3) Positive impact on cos. . ratios.1) Reduction in outstanding number of equity shares & an Increase in EPS.Buy back approved by shareholders & purchase through open mechanism on NSE & BSE. .2) Imrovement In ROI/RONW and other fin.ILLUSTRATION Reliance Infrastructure buy back of shares(2009):. . Share prices.} proposed buy back.A 700 cr. .At a premium of 27% on the current prices. .Reasons:.[ Largest ever buy-back by any corporate in India ] .{USD 143 mn. .

with a lot of publicity. the prima facie assumption is that the promoters have been up to tricks. empowering the Board to buy back whenever allowed. there is enough scope for suspicion. Debt-equity ratio: The companies are hugely under debts are unlikely to have free cash Companies that have just come to the capital markets to raise money are unlikely to be good candidates for buyback. If there was a significant rise.CHECKLIST FOR INVESTORS BEFORE ACCEPTING THE COMPANY'S BUYBACK OFFER ‡ Take a look at the share price movement immediately before the buyback. Anybody with the genuine intention of buying back to enhance shareholders' wealth would try to do so with minimum publicity so that the share price does not flare up due to speculators ‡ ‡ ‡ . When the management has passed special resolutions.

. the consideration paid for the securities bought-back b. such other particulars as may be prescribed Where a company buys-back its own securities. it shall extinguish and physically destroy the securities so bought-back within seven days of the last date of completion of buy-back. a company shall maintain a register of the securities/shares so bought and enter therein the following particulars a. the date of extinguishing and physically destroying of securities and d. the date of cancellation of securities c.REGISTER OF SECURITIES BOUGHT BACK After completion of buyback.

No return shall be filed with the Securities and Exchange Board of India by an unlisted company. Filing of return with the Regulator A Company shall. A company which has bought back any security cannot make any issue of the same kind of securities in any manner whether by way of public issue. ´ ´ . after the completion of the buy-back file with the Registrar and the Securities and Exchange Board of India.ISSUE OF FURTHER SHARES AFTER BUY BACK ´ Every buy-back shall be completed within twelve months from the date of passing the special resolution or Board resolution as the case may be. rights issue up to six months from the date of completion of buy back. a return in form 4C containing such particulars relating to the buy-back within thirty days of such completion.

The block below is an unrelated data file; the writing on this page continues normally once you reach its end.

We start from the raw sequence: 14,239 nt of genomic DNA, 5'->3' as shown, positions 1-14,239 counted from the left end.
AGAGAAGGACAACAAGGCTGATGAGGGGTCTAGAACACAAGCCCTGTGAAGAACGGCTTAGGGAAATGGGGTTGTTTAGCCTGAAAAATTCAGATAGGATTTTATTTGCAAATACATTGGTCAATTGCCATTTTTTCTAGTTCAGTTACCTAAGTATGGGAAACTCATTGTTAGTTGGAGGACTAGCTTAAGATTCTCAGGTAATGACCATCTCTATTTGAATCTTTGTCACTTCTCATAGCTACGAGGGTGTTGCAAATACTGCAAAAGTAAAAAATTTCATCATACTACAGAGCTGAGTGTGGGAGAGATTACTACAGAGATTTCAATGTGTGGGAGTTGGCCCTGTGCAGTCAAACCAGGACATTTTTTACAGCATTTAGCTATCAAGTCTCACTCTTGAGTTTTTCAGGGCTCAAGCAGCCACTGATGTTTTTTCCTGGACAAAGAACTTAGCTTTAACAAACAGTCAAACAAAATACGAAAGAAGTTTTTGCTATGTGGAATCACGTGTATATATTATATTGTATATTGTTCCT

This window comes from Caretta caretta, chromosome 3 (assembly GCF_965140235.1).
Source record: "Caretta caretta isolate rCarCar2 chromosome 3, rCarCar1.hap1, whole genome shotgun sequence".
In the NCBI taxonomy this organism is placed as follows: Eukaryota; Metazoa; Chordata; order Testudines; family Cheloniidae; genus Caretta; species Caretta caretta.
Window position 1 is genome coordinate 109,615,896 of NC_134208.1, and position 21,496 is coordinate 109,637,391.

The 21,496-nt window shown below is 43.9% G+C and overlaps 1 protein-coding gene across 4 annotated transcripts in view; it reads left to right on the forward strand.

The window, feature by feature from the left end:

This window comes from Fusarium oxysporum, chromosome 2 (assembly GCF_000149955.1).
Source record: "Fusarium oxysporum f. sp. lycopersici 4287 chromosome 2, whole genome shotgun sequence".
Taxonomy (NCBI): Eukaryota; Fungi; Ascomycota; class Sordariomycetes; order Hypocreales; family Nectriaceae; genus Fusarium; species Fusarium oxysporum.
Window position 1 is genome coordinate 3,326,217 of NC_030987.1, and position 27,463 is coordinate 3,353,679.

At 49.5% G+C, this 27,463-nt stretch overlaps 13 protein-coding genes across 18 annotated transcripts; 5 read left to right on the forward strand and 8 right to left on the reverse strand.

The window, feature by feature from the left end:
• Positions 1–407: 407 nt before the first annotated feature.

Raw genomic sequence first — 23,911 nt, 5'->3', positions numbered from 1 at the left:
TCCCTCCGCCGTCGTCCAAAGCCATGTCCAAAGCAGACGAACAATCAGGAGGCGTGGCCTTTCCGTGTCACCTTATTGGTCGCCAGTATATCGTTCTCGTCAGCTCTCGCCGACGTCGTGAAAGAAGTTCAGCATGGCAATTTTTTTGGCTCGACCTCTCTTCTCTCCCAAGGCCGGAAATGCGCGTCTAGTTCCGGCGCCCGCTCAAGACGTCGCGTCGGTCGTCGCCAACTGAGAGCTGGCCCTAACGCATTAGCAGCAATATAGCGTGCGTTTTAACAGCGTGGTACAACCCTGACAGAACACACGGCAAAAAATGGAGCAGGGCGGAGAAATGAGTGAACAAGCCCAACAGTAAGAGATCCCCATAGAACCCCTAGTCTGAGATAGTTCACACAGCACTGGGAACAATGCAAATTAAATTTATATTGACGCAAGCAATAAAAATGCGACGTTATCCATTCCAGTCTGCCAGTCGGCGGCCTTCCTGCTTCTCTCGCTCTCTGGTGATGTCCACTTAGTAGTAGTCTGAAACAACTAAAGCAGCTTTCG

the company or any officer of the company who is in default shall be punishable with imprisonment for a term which may extend to two years. .1956. or with both.PENALTY If a company makes default in complying with the provisions. The offences are. compoundable under Section 621A of the Companies Act. or with fine which may extend to fifty thousand rupees.

CONCLUSION ´ Effect of buybacks on stock exchanges: Buyback may lead to abnormal increase of prices posing heavy risk to those who value shares based on fundamentals. Eg: It was feared in 2001-03 that de-listing by many MNCs may drop the money flow to stock exchanges. Therefore investors should be cautious of unscrupulous promoters' traps. ´ . This may also lead to reduction in investor interest in the market particularly with de-listing of good shares. It may be remembered that buyback has no impact on the fundamentals of the economy or the company.